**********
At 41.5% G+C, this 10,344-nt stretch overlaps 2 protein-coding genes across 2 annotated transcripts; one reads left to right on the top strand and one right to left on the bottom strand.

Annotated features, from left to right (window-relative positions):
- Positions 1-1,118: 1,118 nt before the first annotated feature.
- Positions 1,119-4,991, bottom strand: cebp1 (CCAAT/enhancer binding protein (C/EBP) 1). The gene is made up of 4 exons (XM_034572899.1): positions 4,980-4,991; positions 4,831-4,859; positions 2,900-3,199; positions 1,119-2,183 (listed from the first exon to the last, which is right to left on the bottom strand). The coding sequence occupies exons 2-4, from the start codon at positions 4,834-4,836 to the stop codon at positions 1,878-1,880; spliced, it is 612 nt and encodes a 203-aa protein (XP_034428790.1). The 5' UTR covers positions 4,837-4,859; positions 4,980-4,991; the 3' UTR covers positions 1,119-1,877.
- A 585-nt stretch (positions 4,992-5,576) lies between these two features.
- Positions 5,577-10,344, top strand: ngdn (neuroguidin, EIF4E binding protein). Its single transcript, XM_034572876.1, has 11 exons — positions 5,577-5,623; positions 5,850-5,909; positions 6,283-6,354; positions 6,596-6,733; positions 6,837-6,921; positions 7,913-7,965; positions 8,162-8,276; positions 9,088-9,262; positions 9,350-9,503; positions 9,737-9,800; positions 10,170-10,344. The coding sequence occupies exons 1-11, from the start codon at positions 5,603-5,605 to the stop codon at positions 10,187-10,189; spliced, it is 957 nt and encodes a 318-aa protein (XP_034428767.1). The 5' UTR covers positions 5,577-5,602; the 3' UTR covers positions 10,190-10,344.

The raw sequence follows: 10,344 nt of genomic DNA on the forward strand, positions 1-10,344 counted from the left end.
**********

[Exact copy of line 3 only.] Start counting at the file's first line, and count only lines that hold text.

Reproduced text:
- Positions 1-1,118: 1,118 nt before the first annotated feature.